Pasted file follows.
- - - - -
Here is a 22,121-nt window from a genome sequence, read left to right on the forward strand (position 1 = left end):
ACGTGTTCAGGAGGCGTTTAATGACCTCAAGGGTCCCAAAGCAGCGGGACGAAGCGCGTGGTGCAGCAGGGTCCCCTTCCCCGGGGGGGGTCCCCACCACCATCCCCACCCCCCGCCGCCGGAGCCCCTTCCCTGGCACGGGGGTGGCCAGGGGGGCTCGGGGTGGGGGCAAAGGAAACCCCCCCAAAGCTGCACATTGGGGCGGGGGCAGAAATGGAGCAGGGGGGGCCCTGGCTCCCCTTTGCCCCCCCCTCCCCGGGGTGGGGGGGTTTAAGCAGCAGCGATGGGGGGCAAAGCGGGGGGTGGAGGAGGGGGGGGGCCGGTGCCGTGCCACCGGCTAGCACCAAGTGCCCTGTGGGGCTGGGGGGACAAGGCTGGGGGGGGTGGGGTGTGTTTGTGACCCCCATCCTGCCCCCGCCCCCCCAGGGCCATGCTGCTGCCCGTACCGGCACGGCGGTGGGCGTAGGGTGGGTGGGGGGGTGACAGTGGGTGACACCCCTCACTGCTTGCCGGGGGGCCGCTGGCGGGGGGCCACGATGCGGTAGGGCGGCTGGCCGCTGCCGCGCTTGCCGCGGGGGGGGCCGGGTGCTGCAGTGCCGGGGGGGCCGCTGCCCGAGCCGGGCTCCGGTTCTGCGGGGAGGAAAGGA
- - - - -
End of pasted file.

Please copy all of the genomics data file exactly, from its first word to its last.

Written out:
Here is a 22,121-nt window from a genome sequence, read left to right on the forward strand (position 1 = left end):
ACGTGTTCAGGAGGCGTTTAATGACCTCAAGGGTCCCAAAGCAGCGGGACGAAGCGCGTGGTGCAGCAGGGTCCCCTTCCCCGGGGGGGGTCCCCACCACCATCCCCACCCCCCGCCGCCGGAGCCCCTTCCCTGGCACGGGGGTGGCCAGGGGGGCTCGGGGTGGGGGCAAAGGAAACCCCCCCAAAGCTGCACATTGGGGCGGGGGCAGAAATGGAGCAGGGGGGGCCCTGGCTCCCCTTTGCCCCCCCCTCCCCGGGGTGGGGGGGTTTAAGCAGCAGCGATGGGGGGCAAAGCGGGGGGTGGAGGAGGGGGGGGGCCGGTGCCGTGCCACCGGCTAGCACCAAGTGCCCTGTGGGGCTGGGGGGACAAGGCTGGGGGGGGTGGGGTGTGTTTGTGACCCCCATCCTGCCCCCGCCCCCCCAGGGCCATGCTGCTGCCCGTACCGGCACGGCGGTGGGCGTAGGGTGGGTGGGGGGGTGACAGTGGGTGACACCCCTCACTGCTTGCCGGGGGGCCGCTGGCGGGGGGCCACGATGCGGTAGGGCGGCTGGCCGCTGCCGCGCTTGCCGCGGGGGGGGCCGGGTGCTGCAGTGCCGGGGGGGCCGCTGCCCGAGCCGGGCTCCGGTTCTGCGGGGAGGAAAGGA